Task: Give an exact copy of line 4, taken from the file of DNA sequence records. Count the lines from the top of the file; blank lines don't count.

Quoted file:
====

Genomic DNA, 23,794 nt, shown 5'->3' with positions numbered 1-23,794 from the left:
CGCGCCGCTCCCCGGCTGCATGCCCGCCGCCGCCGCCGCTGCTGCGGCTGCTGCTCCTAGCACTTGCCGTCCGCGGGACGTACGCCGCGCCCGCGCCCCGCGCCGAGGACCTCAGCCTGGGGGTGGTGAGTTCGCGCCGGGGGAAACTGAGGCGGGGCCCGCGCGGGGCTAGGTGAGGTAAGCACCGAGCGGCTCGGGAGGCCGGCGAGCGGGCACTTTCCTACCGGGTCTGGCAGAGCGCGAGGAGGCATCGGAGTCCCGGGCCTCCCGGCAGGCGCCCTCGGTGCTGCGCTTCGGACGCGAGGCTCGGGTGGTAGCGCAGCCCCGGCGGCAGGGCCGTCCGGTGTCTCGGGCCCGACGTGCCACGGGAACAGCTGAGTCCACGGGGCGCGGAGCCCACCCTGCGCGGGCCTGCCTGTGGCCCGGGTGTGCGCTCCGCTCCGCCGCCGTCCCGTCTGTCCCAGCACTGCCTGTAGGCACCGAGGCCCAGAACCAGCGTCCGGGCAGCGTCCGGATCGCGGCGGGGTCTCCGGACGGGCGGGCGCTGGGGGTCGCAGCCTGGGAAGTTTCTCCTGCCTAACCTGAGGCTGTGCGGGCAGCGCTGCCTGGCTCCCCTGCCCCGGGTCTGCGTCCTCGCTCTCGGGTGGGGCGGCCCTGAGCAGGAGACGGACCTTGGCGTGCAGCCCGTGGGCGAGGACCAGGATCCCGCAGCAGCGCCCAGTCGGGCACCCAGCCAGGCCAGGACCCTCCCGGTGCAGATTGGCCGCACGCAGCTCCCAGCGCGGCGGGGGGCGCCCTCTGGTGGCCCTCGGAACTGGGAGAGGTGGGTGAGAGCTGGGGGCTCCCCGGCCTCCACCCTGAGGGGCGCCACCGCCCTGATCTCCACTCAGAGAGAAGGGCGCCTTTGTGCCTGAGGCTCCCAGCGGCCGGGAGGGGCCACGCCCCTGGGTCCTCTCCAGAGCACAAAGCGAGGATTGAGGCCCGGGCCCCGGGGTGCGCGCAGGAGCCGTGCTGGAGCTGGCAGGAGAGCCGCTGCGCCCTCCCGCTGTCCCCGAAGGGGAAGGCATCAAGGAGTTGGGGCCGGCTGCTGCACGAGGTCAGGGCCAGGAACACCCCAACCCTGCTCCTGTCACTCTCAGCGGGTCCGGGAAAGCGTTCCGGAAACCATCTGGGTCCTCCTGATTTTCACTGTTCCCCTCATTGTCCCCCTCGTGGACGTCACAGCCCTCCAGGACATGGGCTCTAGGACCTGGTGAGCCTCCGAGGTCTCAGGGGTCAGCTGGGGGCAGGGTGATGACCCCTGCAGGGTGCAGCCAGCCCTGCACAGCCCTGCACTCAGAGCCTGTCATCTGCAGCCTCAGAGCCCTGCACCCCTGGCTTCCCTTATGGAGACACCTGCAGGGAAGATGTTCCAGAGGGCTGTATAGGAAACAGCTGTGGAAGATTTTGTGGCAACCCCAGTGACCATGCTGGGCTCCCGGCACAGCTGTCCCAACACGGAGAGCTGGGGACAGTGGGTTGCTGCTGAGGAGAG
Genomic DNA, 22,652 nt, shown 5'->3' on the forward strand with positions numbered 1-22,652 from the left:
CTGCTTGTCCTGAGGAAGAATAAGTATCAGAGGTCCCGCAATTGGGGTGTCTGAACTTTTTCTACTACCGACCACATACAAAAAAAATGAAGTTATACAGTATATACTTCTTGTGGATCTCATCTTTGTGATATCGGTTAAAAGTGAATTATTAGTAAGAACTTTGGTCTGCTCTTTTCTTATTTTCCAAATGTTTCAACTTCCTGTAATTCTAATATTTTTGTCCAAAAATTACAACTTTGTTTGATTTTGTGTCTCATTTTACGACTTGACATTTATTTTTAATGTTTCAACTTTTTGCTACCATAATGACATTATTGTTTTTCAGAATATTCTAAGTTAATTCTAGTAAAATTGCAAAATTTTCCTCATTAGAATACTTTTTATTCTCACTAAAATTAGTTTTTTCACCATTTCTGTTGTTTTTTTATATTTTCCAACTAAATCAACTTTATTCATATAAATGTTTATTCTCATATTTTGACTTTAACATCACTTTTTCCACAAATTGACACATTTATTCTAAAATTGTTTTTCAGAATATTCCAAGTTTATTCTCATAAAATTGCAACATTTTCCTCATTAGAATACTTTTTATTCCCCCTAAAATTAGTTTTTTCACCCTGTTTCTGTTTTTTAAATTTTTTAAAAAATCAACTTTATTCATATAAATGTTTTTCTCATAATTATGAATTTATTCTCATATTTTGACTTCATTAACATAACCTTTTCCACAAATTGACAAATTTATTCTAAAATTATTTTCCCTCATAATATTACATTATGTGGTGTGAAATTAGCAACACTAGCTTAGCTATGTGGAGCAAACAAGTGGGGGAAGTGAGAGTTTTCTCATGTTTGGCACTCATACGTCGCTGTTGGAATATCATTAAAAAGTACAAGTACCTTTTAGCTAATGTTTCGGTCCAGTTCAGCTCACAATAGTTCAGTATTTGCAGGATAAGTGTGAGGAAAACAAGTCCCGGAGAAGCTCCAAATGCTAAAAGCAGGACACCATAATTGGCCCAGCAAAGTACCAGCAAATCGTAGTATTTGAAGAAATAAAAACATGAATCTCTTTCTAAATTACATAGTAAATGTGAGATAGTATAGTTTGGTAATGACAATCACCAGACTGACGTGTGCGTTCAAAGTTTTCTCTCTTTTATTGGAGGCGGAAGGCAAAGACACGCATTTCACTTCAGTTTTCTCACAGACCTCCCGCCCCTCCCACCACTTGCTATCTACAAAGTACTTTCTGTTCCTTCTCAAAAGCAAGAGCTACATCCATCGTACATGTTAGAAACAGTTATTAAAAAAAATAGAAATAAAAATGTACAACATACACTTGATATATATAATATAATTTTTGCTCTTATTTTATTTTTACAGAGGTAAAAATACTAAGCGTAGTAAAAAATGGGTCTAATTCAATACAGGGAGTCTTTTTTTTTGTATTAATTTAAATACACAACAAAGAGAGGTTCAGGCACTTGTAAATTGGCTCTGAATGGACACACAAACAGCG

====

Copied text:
CTGCTTGTCCTGAGGAAGAATAAGTATCAGAGGTCCCGCAATTGGGGTGTCTGAACTTTTTCTACTACCGACCACATACAAAAAAAATGAAGTTATACAGTATATACTTCTTGTGGATCTCATCTTTGTGATATCGGTTAAAAGTGAATTATTAGTAAGAACTTTGGTCTGCTCTTTTCTTATTTTCCAAATGTTTCAACTTCCTGTAATTCTAATATTTTTGTCCAAAAATTACAACTTTGTTTGATTTTGTGTCTCATTTTACGACTTGACATTTATTTTTAATGTTTCAACTTTTTGCTACCATAATGACATTATTGTTTTTCAGAATATTCTAAGTTAATTCTAGTAAAATTGCAAAATTTTCCTCATTAGAATACTTTTTATTCTCACTAAAATTAGTTTTTTCACCATTTCTGTTGTTTTTTTATATTTTCCAACTAAATCAACTTTATTCATATAAATGTTTATTCTCATATTTTGACTTTAACATCACTTTTTCCACAAATTGACACATTTATTCTAAAATTGTTTTTCAGAATATTCCAAGTTTATTCTCATAAAATTGCAACATTTTCCTCATTAGAATACTTTTTATTCCCCCTAAAATTAGTTTTTTCACCCTGTTTCTGTTTTTTAAATTTTTTAAAAAATCAACTTTATTCATATAAATGTTTTTCTCATAATTATGAATTTATTCTCATATTTTGACTTCATTAACATAACCTTTTCCACAAATTGACAAATTTATTCTAAAATTATTTTCCCTCATAATATTACATTATGTGGTGTGAAATTAGCAACACTAGCTTAGCTATGTGGAGCAAACAAGTGGGGGAAGTGAGAGTTTTCTCATGTTTGGCACTCATACGTCGCTGTTGGAATATCATTAAAAAGTACAAGTACCTTTTAGCTAATGTTTCGGTCCAGTTCAGCTCACAATAGTTCAGTATTTGCAGGATAAGTGTGAGGAAAACAAGTCCCGGAGAAGCTCCAAATGCTAAAAGCAGGACACCATAATTGGCCCAGCAAAGTACCAGCAAATCGTAGTATTTGAAGAAATAAAAACATGAATCTCTTTCTAAATTACATAGTAAATGTGAGATAGTATAGTTTGGTAATGACAATCACCAGACTGACGTGTGCGTTCAAAGTTTTCTCTCTTTTATTGGAGGCGGAAGGCAAAGACACGCATTTCACTTCAGTTTTCTCACAGACCTCCCGCCCCTCCCACCACTTGCTATCTACAAAGTACTTTCTGTTCCTTCTCAAAAGCAAGAGCTACATCCATCGTACATGTTAGAAACAGTTATTAAAAAAAATAGAAATAAAAATGTACAACATACACTTGATATATATAATATAATTTTTGCTCTTATTTTATTTTTACAGAGGTAAAAATACTAAGCGTAGTAAAAAATGGGTCTAATTCAATACAGGGAGTCTTTTTTTTTGTATTAATTTAAATACACAACAAAGAGAGGTTCAGGCACTTGTAAATTGGCTCTGAATGGACACACAAACAGCG